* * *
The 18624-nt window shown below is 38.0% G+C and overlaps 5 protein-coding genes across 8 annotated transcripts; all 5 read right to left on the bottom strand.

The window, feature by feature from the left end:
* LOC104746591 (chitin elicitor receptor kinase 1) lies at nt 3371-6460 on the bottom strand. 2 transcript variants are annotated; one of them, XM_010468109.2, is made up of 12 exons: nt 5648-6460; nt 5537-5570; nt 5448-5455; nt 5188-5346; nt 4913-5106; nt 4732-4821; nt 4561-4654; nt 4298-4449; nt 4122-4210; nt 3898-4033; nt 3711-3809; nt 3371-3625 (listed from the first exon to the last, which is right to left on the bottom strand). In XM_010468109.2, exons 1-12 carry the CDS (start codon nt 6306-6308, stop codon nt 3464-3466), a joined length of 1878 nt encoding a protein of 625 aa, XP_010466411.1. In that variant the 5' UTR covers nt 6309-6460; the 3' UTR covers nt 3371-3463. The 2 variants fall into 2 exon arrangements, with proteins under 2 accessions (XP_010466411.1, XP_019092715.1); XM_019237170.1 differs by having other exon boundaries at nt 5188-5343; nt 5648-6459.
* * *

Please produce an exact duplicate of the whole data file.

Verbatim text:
The 18624-nt window shown below is 38.0% G+C and overlaps 5 protein-coding genes across 8 annotated transcripts; all 5 read right to left on the bottom strand.

The window, feature by feature from the left end:
* LOC104746591 (chitin elicitor receptor kinase 1) lies at nt 3371-6460 on the bottom strand. 2 transcript variants are annotated; one of them, XM_010468109.2, is made up of 12 exons: nt 5648-6460; nt 5537-5570; nt 5448-5455; nt 5188-5346; nt 4913-5106; nt 4732-4821; nt 4561-4654; nt 4298-4449; nt 4122-4210; nt 3898-4033; nt 3711-3809; nt 3371-3625 (listed from the first exon to the last, which is right to left on the bottom strand). In XM_010468109.2, exons 1-12 carry the CDS (start codon nt 6306-6308, stop codon nt 3464-3466), a joined length of 1878 nt encoding a protein of 625 aa, XP_010466411.1. In that variant the 5' UTR covers nt 6309-6460; the 3' UTR covers nt 3371-3463. The 2 variants fall into 2 exon arrangements, with proteins under 2 accessions (XP_010466411.1, XP_019092715.1); XM_019237170.1 differs by having other exon boundaries at nt 5188-5343; nt 5648-6459.